How Alimony Amounts Are Determined in Mississippi

One key issue in divorce proceedings is determining the value of alimony – the allowance the law creates for one spouse to receive from the other for financial support. The state of Mississippi has specific guidelines for defining alimony and how different situations affect the amounts given.

How Mississippi Law Defines Alimony

In Mississippi, there are three types of alimony: lump sum, periodic payment, and rehabilitative. The first is a fixed and final dollar amount paid in one payment or over a set of payments over a period of time. In this instance, the court cannot change the amount once it’s been decided nor does death or remarriage of either spouse affect it. Periodic payments can change and end at the death of either spouse or the recipient spouse’s remarriage or cohabitation. Rehabilitative is temporary alimony that judges can award for a set, typically limited, period. The goal is to help the receiving spouse pay for education and training to get a job and become economically self-sufficient.

In either instance, the court has to decide on a specific amount. It will take various factors into account, including health, earning capacities of both spouses, all sources of income, reasonable needs and care of children, and living expenses. Taxes also come into play during this process.

Mississippi courts try to set alimony amounts that set a similar standard of living for the spouse receiving the support. Amounts must be deemed reasonable and must reflect the income and earning realities for both parties.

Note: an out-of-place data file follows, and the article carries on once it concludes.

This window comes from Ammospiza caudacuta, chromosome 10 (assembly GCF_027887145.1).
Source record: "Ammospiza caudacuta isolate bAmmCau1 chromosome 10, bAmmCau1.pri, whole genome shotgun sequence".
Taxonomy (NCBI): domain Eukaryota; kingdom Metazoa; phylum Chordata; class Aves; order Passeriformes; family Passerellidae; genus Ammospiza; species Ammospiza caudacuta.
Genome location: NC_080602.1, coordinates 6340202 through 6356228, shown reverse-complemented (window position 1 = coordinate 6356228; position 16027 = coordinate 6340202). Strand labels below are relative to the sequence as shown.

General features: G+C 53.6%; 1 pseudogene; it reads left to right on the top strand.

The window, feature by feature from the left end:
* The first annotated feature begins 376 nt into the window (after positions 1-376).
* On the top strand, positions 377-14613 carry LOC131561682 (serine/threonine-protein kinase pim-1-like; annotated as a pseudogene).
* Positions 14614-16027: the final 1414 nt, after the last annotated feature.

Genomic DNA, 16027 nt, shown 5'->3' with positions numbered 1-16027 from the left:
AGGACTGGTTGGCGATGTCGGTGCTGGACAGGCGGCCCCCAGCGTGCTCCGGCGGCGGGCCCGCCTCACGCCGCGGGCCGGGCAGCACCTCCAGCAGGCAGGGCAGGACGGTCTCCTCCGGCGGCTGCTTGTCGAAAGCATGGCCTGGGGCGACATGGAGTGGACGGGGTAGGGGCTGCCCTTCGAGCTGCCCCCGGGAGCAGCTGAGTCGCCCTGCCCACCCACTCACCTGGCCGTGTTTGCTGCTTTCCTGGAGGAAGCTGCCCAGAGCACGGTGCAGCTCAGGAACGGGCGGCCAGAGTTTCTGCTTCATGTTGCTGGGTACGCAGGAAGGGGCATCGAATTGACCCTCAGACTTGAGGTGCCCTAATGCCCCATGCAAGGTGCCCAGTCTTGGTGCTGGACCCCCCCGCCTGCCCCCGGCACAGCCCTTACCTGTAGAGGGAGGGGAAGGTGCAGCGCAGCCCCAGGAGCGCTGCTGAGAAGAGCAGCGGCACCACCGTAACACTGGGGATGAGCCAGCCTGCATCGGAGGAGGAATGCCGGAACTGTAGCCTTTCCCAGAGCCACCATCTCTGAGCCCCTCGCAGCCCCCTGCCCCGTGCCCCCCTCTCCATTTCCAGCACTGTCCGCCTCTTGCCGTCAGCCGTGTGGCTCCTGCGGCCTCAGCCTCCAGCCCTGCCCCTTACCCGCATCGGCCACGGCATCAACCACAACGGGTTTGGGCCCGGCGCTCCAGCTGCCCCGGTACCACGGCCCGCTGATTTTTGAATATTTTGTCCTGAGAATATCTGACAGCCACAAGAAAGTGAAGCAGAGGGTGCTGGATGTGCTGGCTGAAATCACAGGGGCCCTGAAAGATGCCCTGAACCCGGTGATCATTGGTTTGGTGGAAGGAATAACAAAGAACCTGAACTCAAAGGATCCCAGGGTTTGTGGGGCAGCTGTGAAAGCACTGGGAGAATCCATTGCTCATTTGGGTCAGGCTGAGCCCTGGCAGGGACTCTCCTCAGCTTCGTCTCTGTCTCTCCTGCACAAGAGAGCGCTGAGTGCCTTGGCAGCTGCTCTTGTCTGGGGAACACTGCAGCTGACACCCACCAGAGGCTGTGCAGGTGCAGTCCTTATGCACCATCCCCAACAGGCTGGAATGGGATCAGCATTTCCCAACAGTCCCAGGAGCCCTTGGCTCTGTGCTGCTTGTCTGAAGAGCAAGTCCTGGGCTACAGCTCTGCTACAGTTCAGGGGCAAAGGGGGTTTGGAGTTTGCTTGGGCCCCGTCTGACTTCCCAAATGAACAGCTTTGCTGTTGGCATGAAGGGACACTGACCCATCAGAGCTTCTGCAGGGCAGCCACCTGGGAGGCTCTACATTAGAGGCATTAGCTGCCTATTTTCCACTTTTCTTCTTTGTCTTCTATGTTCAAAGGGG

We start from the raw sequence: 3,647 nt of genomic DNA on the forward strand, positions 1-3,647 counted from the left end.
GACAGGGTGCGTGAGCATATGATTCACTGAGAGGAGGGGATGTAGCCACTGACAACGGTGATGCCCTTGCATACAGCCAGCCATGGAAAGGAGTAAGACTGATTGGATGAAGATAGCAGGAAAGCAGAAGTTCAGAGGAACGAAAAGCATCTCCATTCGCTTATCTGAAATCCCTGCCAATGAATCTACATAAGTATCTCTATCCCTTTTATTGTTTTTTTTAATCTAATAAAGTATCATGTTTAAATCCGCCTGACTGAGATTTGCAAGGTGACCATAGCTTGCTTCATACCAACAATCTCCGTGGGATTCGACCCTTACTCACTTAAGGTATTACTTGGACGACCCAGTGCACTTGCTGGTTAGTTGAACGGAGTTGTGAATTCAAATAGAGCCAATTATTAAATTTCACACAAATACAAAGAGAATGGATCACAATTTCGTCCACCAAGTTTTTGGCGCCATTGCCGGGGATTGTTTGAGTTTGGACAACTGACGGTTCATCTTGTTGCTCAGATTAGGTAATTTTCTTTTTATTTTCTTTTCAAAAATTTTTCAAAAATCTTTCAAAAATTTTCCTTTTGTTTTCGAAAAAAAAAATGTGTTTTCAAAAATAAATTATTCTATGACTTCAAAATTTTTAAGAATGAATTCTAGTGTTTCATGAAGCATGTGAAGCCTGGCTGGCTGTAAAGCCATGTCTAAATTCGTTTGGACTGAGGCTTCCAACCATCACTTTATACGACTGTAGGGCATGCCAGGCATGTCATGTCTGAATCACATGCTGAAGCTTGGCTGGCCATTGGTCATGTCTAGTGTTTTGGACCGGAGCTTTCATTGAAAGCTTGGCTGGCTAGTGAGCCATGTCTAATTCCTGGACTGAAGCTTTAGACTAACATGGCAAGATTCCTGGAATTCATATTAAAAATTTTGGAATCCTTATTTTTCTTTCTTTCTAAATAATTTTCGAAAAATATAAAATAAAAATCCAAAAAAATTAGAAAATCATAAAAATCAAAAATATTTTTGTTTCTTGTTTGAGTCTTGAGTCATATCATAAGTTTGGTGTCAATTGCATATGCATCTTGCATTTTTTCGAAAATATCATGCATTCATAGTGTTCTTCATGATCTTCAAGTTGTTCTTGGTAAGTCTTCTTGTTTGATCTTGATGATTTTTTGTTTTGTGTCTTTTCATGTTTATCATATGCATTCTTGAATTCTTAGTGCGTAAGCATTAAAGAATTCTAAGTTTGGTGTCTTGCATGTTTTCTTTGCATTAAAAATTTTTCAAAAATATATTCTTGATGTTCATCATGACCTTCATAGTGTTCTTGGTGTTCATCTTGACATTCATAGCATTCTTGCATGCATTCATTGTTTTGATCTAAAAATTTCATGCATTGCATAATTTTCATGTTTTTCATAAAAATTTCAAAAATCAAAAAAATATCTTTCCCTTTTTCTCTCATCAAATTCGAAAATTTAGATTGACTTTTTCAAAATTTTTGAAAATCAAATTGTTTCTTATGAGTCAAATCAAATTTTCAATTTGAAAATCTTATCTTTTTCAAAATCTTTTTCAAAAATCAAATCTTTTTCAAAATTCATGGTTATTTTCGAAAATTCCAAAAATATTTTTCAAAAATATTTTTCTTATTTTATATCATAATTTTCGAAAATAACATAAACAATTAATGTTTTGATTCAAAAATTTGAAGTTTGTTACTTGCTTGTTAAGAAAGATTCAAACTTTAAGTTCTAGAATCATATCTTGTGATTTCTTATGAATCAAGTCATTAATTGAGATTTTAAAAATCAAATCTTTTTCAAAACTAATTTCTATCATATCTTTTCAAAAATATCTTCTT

In a periodic payment case, either spouse can ask the court to change the amount based on new hardships (but not those purposely brought on to reduce the amount). The court can also consider emergency situations.

Does Adultery Affect Alimony Amounts?

Although Mississippi judges have quite a bit of legal range when it comes to alimony, it can’t be awarded as “punishment” for bad behavior. The court will look at many of the factors listed above plus any future considerations. However, if the judge is awarding lump sum alimony for property division purposes, fault can’t be considered as it is only a factor in periodic alimony cases. Adultery is an absolute ban to periodic alimony with the only exception being when you are destitute.

Suppose adultery played a more significant financial role in the reason for the split (like using marital funds to finance the affair or outside relationship). In that case, the judge may consider the situation with more weight.

What Happens When a Spouse Cannot Pay Alimony

If a spouse isn’t paying support for all sorts of reasons, a judge could issue a contempt of court ruling against the paying spouse that would lead to a lien or wage garnishment to make up the lost amount. In any case, the recipient spouse should keep good records along the way of each payment to know how much he/she has earned and how much to expect in future payments.


If you’re facing the potential of alimony in a divorce, it’s important to consult a knowledgeable divorce attorney to understand your rights and options. Contact the Law Offices of Rusty Williard today at (601) 824-9797 to schedule a free consultation for your specific situation.